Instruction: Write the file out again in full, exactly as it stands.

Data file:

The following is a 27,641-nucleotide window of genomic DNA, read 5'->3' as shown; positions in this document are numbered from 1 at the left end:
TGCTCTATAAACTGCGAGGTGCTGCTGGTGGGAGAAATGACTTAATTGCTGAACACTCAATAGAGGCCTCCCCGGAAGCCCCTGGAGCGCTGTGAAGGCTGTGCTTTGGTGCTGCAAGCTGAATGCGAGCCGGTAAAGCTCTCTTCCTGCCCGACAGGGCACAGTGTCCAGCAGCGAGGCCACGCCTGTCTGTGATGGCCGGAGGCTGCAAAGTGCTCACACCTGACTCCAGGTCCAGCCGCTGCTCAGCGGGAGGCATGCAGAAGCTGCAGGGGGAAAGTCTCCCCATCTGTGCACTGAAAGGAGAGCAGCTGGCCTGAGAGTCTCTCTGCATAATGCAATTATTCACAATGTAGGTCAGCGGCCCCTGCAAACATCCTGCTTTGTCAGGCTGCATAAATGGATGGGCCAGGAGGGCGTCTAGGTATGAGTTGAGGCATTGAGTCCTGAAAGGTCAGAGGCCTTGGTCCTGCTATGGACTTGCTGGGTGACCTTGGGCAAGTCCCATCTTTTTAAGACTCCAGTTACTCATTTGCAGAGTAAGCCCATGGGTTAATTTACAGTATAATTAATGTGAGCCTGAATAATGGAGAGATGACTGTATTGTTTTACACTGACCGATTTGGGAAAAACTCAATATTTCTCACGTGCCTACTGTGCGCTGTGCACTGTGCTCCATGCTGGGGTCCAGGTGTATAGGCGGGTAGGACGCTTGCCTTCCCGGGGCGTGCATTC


The following is a 27,641-nucleotide window of genomic DNA, read 5'->3' as shown; positions in this document are numbered from 1 at the left end:
TGCTCTATAAACTGCGAGGTGCTGCTGGTGGGAGAAATGACTTAATTGCTGAACACTCAATAGAGGCCTCCCCGGAAGCCCCTGGAGCGCTGTGAAGGCTGTGCTTTGGTGCTGCAAGCTGAATGCGAGCCGGTAAAGCTCTCTTCCTGCCCGACAGGGCACAGTGTCCAGCAGCGAGGCCACGCCTGTCTGTGATGGCCGGAGGCTGCAAAGTGCTCACACCTGACTCCAGGTCCAGCCGCTGCTCAGCGGGAGGCATGCAGAAGCTGCAGGGGGAAAGTCTCCCCATCTGTGCACTGAAAGGAGAGCAGCTGGCCTGAGAGTCTCTCTGCATAATGCAATTATTCACAATGTAGGTCAGCGGCCCCTGCAAACATCCTGCTTTGTCAGGCTGCATAAATGGATGGGCCAGGAGGGCGTCTAGGTATGAGTTGAGGCATTGAGTCCTGAAAGGTCAGAGGCCTTGGTCCTGCTATGGACTTGCTGGGTGACCTTGGGCAAGTCCCATCTTTTTAAGACTCCAGTTACTCATTTGCAGAGTAAGCCCATGGGTTAATTTACAGTATAATTAATGTGAGCCTGAATAATGGAGAGATGACTGTATTGTTTTACACTGACCGATTTGGGAAAAACTCAATATTTCTCACGTGCCTACTGTGCGCTGTGCACTGTGCTCCATGCTGGGGTCCAGGTGTATAGGCGGGTAGGACGCTTGCCTTCCCGGGGCGTGCATTC